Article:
In 1974 the Mets struggled, and McGraw was no exception. Tug had arm problems and couldn’t recover. A lump was found in his shoulder and it was even feared he may have had cancer. He went 6-11 with only three saves and a 4.16 ERA, in 88 innings he gave up 96 hits and 41 earned runs.
The Mets organization believed McGraw was done and his arm was permanently damaged. On December 3, 1974, It was the first of many sad days to come in Mets history when the fan favorite and one of the most popular Mets ever was traded to the Philadelphia Phillies along with Don Hahn and Dave Schneck in exchange for John Stearns, Del Unser and Mac Scarce.
At the time of the trade, McGraw was the all-time Mets leader in saves & games pitched. He still ranks high on many of the Mets all time records: McGraw finished his Mets career at 47-55 (17th most wins) with 85 saves (5th all time) & a 3.17 ERA. He made 361 Mets appearances (6th all time) with 618 strike outs (11th all time) 350 walks (12th all time) in 792 innings pitched (17th all time) .
Beyond the Mets: After the trade, he was diagnosed with a simple cyst and after successful surgery to remove it, McGraw recovered completely. With the Phillies, he continued his role as a reliable relief pitcher. He posted ERA’s under three for the next three seasons, and had double figures in saves two straight seasons. He saved 14 games in 1975, eleven in 1976 and nine games in both 1977 & 1978.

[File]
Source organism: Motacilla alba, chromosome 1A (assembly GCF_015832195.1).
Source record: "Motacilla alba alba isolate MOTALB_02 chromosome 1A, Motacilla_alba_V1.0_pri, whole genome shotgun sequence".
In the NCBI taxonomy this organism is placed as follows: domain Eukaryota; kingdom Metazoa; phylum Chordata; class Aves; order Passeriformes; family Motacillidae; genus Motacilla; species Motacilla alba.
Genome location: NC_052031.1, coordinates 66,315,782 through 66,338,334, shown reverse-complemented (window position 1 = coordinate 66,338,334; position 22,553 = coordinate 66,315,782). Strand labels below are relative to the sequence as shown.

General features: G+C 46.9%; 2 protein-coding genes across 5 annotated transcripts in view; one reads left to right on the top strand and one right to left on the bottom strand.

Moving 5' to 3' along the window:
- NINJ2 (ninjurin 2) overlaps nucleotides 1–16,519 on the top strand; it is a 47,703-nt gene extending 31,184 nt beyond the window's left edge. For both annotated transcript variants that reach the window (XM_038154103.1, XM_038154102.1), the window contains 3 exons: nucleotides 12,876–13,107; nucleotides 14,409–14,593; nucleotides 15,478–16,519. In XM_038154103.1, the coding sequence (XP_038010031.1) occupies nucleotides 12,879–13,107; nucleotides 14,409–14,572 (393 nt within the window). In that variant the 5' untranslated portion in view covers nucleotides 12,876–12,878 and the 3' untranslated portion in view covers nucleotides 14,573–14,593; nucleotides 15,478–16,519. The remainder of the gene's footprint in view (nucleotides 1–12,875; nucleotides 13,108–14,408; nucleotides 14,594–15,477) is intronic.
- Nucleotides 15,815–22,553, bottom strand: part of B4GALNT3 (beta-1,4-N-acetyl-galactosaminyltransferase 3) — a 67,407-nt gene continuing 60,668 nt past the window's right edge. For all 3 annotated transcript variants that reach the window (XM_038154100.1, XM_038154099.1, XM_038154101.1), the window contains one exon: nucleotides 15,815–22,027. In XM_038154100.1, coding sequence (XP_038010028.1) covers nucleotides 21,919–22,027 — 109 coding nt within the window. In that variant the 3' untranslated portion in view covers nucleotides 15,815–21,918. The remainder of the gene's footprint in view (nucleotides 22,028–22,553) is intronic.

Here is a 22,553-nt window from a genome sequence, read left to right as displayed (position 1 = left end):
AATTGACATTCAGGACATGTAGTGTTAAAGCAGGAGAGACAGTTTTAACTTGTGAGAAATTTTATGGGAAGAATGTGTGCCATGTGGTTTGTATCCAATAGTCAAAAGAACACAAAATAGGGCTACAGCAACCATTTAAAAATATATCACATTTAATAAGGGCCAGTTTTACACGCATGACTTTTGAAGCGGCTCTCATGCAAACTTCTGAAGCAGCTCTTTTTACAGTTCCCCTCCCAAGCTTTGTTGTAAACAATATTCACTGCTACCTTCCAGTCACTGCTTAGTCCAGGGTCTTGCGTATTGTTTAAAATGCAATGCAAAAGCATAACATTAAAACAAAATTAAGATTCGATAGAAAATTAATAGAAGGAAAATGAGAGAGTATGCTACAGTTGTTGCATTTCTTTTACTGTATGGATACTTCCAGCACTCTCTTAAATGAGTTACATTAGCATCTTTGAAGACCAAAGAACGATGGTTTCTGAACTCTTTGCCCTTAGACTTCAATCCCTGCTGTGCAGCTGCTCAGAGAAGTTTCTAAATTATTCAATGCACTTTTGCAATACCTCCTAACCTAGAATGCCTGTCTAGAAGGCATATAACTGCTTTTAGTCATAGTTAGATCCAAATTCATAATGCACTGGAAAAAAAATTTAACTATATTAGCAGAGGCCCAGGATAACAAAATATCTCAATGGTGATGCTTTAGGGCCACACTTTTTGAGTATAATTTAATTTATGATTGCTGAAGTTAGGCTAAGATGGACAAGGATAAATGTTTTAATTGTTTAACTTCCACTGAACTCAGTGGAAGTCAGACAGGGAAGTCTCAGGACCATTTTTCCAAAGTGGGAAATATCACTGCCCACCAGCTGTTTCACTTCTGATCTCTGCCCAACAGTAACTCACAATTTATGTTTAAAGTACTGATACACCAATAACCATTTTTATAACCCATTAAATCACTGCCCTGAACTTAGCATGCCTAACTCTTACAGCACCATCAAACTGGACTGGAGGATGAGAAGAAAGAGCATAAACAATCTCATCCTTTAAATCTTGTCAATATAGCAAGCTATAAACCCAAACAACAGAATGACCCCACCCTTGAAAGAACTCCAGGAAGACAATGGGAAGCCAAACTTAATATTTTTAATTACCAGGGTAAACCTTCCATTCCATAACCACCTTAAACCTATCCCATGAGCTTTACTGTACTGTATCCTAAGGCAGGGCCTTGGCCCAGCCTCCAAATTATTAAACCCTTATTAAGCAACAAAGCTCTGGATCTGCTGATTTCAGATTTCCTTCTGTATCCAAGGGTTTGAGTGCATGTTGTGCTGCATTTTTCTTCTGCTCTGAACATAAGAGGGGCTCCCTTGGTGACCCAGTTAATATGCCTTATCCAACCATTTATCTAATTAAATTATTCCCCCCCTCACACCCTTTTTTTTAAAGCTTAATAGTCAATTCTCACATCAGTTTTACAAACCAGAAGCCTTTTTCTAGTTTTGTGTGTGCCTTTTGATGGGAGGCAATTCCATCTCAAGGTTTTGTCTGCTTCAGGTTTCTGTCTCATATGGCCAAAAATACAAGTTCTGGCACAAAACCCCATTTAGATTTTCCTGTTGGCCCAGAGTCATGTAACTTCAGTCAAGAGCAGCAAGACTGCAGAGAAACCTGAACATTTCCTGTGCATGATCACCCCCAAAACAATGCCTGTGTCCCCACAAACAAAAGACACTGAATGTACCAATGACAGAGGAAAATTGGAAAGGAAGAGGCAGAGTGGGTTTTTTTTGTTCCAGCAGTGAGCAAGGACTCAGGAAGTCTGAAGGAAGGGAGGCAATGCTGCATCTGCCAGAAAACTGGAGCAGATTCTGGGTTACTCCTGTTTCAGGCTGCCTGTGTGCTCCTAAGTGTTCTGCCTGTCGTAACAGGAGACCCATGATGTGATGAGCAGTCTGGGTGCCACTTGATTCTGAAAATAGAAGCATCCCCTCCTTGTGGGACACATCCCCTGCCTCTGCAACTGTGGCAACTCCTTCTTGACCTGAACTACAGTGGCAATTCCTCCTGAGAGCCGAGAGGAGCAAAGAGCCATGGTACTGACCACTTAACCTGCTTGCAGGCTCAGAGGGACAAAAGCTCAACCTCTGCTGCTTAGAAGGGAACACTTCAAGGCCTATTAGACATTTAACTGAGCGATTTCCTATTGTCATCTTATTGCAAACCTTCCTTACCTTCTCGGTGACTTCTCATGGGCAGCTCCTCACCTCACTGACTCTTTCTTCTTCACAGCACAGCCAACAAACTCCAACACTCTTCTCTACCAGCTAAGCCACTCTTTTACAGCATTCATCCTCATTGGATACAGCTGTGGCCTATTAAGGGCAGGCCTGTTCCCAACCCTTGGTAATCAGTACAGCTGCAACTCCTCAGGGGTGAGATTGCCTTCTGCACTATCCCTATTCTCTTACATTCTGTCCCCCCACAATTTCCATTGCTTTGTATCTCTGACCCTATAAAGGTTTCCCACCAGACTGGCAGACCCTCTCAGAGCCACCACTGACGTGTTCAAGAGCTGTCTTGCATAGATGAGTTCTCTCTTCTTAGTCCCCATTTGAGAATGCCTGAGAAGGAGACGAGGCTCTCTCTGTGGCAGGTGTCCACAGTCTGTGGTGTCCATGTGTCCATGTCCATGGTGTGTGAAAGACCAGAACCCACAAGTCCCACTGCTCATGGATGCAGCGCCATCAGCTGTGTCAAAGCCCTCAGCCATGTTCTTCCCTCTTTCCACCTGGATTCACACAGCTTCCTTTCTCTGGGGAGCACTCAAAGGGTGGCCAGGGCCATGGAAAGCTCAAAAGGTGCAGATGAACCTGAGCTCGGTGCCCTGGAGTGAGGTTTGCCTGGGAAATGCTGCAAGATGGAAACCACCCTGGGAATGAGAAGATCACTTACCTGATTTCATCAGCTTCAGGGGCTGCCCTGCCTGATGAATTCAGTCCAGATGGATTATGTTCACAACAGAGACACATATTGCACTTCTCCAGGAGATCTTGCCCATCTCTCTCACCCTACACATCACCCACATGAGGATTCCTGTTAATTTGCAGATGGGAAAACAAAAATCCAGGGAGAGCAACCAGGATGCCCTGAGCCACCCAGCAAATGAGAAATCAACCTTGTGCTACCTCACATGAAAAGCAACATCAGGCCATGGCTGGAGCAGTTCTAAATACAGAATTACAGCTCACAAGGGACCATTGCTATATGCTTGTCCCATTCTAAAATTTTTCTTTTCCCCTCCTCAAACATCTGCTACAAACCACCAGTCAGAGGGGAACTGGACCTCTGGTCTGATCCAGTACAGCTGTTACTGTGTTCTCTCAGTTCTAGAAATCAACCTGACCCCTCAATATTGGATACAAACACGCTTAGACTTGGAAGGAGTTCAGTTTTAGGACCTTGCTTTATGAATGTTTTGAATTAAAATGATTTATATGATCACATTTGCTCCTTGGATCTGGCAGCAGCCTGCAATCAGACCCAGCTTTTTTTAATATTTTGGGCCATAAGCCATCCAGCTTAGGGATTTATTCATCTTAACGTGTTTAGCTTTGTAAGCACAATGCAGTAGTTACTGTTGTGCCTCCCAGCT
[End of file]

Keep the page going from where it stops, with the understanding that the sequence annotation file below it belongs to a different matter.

Over those years he pitched in three more NLCS going 0-1 with a save, as the Phillies lost each Series. McGraw would finish in the leagues top ten in saves, four more times after his Mets career.
By 1979 he was 4-3 with 16 saves but posted an ERA over five.
In 1980, he finished fifth in the NL Cy Young Award voting, compiling 20 saves and a 1.46 ERA while helping the Phillies win their first ever World Championship. Without McGraw, the Phillies would have never done it. After coming off the disabled list on July 17 McGraw allowed just three earned runs the rest of the season posting an unbelievable 0.52 ERA. He recorded 11 of his 20 saves after July 31 and was 5-0 with five saves during the stretch run in September and October.
Post Season: In the NLCS against the Houston Astros, he appeared in all five games, saving two of them. In the World Series against the Kansas City Royals, he struck out ten batters in 7 2/3 innings, going 1-1 with two saves while posting a 1.17 ERA.
His shining moment came in the fifth game, when he struck out his old Mets team mate, Amos Otis with the bases loaded in the bottom of the 9th to preserve the 4-3 victory.
In the final Game #6 McGraw squeezed out of bases-loaded jams in the final two innings. He saved game by striking out Willie Wilson, clinching the World Series title. There a forever stilling image of him leaping into the air with his arms raised will live forever in Philadelphia.
It was his third lifetime World Series save, and his five NLCS saves were a record at the time. In 26 post season games he was 3-3 with seven saves and a 2.24 ERA.
In 1981 he saved 10 games, it was his last season as a closer. By 1982 Ron Reed had taken over the role, and McGraw pitched through the 1984 season.
In his 19 year career Tug McGraw posted a 96-92 record with 180 saves (56th all time). He struck out 1109 batters in 1514 innings posting a 3.14 ERA in 824 appearances (42nd all time). McGraw finished 541 games (29th all time) & was in the leagues top ten in that category eight times. His 6.5 strikeouts per nine innings pitched ratio is 155th all time.